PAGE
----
E-Sports Entertainment settles Bitcoin botnet allegations
A video games company has agreed to settle a case in which it was accused of hijacking its customers' computers to create Bitcoins.
It had been alleged about 14,000 of its customers' PCs had been used to generate the virtual currency in April.
E-Sports Entertainment has agreed to pay the State of New Jersey $1m (£620,000) to resolve the case.
However, it can avoid handing over $675,000 of that if it does not break the law for 10 years.
HOW BITCOINS WORK
Bitcoin is often referred to as a new kind of currency.
But it may be best to think of its units being virtual tokens rather than physical coins or notes.
However, like all currencies its value is determined by how much people are willing to exchange it for.
To process Bitcoin transactions, a procedure called "mining" must take place, which involves a computer solving a difficult mathematical problem with a 64-digit solution.
For each problem solved, one block of bitcoins is processed. In addition the miner is rewarded with new bitcoins.
This provides an incentive for people to provide computer processing power to solve the problems.
To compensate for the growing power of computer chips, the difficulty of the puzzles is adjusted to ensure a steady stream of about 3,600 new bitcoins a day.
There are currently about 11 million bitcoins in existence.
To receive a bitcoin a user must have a Bitcoin address - a string of 27-34 letters and numbers - which acts as a kind of virtual postbox to and from which the bitcoins are sent.
Since there is no registry of these addresses, people can use them to protect their anonymity when making a transaction.
These addresses are in turn stored in Bitcoin wallets which are used to manage savings.
They operate like privately run bank accounts - with the proviso that if the data is lost, so are the bitcoins owned.
New Jersey's acting attorney general said the settlement served as a message that the authorities would protect citizens against anyone who invaded their computer privacy.
"These defendants illegally hijacked thousands of people's personal computers without their knowledge or consent, and in doing so gained the ability to monitor their activities, mine for virtual currency that had real dollar value, and otherwise invade and damage their computers," said John Hoffman in a statement.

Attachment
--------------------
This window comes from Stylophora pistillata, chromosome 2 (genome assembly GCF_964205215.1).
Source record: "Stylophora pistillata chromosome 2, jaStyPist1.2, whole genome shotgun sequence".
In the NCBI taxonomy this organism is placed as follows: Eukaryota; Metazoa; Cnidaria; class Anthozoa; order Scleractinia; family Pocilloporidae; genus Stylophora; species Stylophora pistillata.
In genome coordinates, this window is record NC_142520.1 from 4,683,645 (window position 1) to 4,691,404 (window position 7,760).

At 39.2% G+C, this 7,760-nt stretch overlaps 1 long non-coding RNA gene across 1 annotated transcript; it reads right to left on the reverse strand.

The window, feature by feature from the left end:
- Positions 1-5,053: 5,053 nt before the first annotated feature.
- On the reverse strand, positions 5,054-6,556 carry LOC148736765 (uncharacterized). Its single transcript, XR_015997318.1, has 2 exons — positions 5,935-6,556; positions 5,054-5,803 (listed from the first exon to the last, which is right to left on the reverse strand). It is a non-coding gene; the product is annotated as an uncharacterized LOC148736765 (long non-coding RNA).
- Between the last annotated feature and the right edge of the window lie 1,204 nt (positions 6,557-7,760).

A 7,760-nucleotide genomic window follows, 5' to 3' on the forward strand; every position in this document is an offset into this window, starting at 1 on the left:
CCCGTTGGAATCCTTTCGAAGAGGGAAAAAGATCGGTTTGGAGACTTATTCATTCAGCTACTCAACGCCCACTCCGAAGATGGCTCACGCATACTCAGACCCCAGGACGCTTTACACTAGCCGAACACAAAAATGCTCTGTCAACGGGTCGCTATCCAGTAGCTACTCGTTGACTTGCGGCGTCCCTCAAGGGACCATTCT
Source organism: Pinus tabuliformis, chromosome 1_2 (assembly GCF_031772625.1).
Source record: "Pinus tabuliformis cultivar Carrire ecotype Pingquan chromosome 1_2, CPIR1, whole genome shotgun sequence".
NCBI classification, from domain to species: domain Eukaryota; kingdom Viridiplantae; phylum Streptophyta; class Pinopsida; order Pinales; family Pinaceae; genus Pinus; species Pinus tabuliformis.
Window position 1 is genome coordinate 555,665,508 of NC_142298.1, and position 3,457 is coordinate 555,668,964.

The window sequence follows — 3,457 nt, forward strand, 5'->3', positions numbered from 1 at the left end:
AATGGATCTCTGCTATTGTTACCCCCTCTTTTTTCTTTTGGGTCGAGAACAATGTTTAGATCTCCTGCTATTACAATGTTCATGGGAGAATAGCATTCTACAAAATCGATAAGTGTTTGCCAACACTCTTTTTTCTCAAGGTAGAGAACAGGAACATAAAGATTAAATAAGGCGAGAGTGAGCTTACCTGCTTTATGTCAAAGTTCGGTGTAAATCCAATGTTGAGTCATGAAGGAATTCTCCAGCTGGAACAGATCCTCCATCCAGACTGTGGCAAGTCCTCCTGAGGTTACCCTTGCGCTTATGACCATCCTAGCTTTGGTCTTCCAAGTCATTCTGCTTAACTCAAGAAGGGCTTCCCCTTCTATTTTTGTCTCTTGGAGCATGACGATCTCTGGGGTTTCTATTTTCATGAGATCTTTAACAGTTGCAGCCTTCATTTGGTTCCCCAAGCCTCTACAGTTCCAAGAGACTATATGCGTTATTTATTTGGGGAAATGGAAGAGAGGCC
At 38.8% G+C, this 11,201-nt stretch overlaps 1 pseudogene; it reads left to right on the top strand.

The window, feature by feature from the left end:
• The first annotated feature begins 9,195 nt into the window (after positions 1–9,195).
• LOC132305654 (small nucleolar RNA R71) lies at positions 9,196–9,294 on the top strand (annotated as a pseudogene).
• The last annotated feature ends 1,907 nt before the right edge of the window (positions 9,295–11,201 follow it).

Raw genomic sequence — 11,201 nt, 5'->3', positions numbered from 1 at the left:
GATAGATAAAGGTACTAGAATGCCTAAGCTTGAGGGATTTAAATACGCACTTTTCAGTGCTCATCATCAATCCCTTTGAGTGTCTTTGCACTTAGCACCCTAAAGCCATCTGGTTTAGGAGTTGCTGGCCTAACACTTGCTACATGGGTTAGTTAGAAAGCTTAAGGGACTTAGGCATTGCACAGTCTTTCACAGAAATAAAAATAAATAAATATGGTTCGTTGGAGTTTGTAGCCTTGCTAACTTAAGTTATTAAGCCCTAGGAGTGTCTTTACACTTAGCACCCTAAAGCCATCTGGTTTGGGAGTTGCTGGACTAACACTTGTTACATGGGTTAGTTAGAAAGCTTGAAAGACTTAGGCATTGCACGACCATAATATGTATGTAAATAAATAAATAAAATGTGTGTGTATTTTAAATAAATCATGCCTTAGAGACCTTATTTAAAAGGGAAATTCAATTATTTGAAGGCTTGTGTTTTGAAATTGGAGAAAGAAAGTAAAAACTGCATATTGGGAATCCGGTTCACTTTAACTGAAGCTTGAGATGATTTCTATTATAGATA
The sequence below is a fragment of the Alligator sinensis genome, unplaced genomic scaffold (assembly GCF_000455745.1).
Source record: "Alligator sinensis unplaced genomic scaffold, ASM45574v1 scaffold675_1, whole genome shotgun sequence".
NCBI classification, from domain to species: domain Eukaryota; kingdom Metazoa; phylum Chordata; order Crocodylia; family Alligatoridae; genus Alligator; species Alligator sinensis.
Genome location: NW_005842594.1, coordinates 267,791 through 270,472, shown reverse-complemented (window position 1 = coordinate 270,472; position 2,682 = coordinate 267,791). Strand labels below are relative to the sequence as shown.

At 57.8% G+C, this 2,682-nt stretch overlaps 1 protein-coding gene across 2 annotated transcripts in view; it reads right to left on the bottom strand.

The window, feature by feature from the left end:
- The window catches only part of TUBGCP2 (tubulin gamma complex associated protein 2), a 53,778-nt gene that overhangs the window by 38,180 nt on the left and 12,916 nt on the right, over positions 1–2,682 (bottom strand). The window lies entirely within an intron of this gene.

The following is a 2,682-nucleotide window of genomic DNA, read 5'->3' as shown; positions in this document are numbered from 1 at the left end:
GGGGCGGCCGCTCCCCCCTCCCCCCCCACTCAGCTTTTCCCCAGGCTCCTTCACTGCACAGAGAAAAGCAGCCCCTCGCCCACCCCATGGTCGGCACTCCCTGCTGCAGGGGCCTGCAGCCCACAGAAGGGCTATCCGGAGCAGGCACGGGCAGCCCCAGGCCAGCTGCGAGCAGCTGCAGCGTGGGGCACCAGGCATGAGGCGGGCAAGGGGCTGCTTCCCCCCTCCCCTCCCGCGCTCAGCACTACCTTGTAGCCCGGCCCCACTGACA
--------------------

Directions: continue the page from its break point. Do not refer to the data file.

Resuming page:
E-Sports said that it had fired the employee responsible for the incident and would submit to regular privacy audits by a third party. But it stressed that it had not admitted to breaking the law.
"The settlement that was signed makes explicitly clear that we do not agree, nor do we admit, to any of the State of New Jersey's allegations," it said on its blog.
"The press release issued by the attorney general about our settlement represents a deep misunderstanding of the facts of the case, the nature of our business, and the technology in question."Bitcoin mining
E-Sports charges gamers a subscription to allow them to play supported games - such as Counter-Strike and League of Legends - against each other safe in the knowledge that it has installed anti-cheat software on their PCs.
New Jersey had alleged the company had generated about $3,500 over a fortnight in April by adding code to its product that created a "botnet" - a network of computers controlled through malware - to generate Bitcoins.
Bitcoins can be created by using a PC's processors to solve complicated mathematical problems in a technique called "mining". This allows Bitcoin transactions to be processed, and acts as an incentive for third parties to provide the necessary computing power.
The matter came to light in May when a user noticed unusually high usage of his PC's graphics processing unit (GPU) at times when he was not using the computer.
E-Sports' co-founder Eric Thunberg initially dismissed the affair as an April Fools joke gone wrong.
However, following a user backlash - he later acknowledged "this is way more shady than I originally thought" and blamed the "unauthorised" use of the Bitcoin mining code on a rogue employee who had acted for "personal gain".
Affected members were subsequently offered a free month's subscription and the company promised to help anyone whose processors might have overheated and been damaged as a result of its software.